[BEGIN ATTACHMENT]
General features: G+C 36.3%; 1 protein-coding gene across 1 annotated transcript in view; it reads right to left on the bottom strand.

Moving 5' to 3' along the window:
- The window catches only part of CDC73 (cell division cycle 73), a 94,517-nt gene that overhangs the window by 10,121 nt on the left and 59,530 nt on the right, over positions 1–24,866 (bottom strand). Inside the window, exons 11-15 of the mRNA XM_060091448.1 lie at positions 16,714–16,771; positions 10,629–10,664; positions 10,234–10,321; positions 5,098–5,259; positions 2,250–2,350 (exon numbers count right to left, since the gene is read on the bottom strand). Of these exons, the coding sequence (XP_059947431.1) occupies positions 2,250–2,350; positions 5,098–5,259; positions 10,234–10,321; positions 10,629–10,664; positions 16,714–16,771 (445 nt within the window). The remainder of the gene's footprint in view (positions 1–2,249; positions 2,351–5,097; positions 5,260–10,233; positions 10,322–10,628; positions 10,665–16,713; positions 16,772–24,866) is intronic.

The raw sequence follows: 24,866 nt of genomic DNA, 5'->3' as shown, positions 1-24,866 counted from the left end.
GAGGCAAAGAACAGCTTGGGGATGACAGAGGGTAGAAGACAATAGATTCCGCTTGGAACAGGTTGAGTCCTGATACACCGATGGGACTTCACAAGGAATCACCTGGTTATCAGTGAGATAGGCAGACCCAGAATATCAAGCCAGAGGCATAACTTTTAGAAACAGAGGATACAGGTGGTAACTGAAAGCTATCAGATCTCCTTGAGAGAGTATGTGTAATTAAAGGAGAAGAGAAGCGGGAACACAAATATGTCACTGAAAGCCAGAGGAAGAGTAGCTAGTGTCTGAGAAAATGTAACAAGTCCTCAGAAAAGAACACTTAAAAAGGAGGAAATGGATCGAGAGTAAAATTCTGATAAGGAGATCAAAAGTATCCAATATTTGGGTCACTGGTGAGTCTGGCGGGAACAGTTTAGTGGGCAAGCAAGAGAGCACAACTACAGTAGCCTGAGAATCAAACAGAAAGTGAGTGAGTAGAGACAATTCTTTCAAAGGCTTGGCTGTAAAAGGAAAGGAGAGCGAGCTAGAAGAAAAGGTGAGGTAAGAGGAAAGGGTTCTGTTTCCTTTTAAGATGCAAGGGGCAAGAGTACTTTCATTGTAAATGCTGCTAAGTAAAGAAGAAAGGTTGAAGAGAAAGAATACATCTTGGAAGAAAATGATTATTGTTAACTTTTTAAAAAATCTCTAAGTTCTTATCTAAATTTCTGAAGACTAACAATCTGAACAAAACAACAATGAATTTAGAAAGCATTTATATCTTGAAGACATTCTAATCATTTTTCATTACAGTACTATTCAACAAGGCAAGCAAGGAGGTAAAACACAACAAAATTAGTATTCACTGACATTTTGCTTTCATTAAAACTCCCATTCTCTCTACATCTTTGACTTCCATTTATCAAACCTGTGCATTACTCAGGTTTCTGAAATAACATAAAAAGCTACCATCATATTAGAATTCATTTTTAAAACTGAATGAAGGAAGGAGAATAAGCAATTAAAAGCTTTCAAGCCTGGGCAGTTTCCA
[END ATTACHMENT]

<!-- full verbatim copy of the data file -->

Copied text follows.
General features: G+C 36.3%; 1 protein-coding gene across 1 annotated transcript in view; it reads right to left on the bottom strand.

Moving 5' to 3' along the window:
- The window catches only part of CDC73 (cell division cycle 73), a 94,517-nt gene that overhangs the window by 10,121 nt on the left and 59,530 nt on the right, over positions 1–24,866 (bottom strand). Inside the window, exons 11-15 of the mRNA XM_060091448.1 lie at positions 16,714–16,771; positions 10,629–10,664; positions 10,234–10,321; positions 5,098–5,259; positions 2,250–2,350 (exon numbers count right to left, since the gene is read on the bottom strand). Of these exons, the coding sequence (XP_059947431.1) occupies positions 2,250–2,350; positions 5,098–5,259; positions 10,234–10,321; positions 10,629–10,664; positions 16,714–16,771 (445 nt within the window). The remainder of the gene's footprint in view (positions 1–2,249; positions 2,351–5,097; positions 5,260–10,233; positions 10,322–10,628; positions 10,665–16,713; positions 16,772–24,866) is intronic.

The raw sequence follows: 24,866 nt of genomic DNA, 5'->3' as shown, positions 1-24,866 counted from the left end.
GAGGCAAAGAACAGCTTGGGGATGACAGAGGGTAGAAGACAATAGATTCCGCTTGGAACAGGTTGAGTCCTGATACACCGATGGGACTTCACAAGGAATCACCTGGTTATCAGTGAGATAGGCAGACCCAGAATATCAAGCCAGAGGCATAACTTTTAGAAACAGAGGATACAGGTGGTAACTGAAAGCTATCAGATCTCCTTGAGAGAGTATGTGTAATTAAAGGAGAAGAGAAGCGGGAACACAAATATGTCACTGAAAGCCAGAGGAAGAGTAGCTAGTGTCTGAGAAAATGTAACAAGTCCTCAGAAAAGAACACTTAAAAAGGAGGAAATGGATCGAGAGTAAAATTCTGATAAGGAGATCAAAAGTATCCAATATTTGGGTCACTGGTGAGTCTGGCGGGAACAGTTTAGTGGGCAAGCAAGAGAGCACAACTACAGTAGCCTGAGAATCAAACAGAAAGTGAGTGAGTAGAGACAATTCTTTCAAAGGCTTGGCTGTAAAAGGAAAGGAGAGCGAGCTAGAAGAAAAGGTGAGGTAAGAGGAAAGGGTTCTGTTTCCTTTTAAGATGCAAGGGGCAAGAGTACTTTCATTGTAAATGCTGCTAAGTAAAGAAGAAAGGTTGAAGAGAAAGAATACATCTTGGAAGAAAATGATTATTGTTAACTTTTTAAAAAATCTCTAAGTTCTTATCTAAATTTCTGAAGACTAACAATCTGAACAAAACAACAATGAATTTAGAAAGCATTTATATCTTGAAGACATTCTAATCATTTTTCATTACAGTACTATTCAACAAGGCAAGCAAGGAGGTAAAACACAACAAAATTAGTATTCACTGACATTTTGCTTTCATTAAAACTCCCATTCTCTCTACATCTTTGACTTCCATTTATCAAACCTGTGCATTACTCAGGTTTCTGAAATAACATAAAAAGCTACCATCATATTAGAATTCATTTTTAAAACTGAATGAAGGAAGGAGAATAAGCAATTAAAAGCTTTCAAGCCTGGGCAGTTTCCA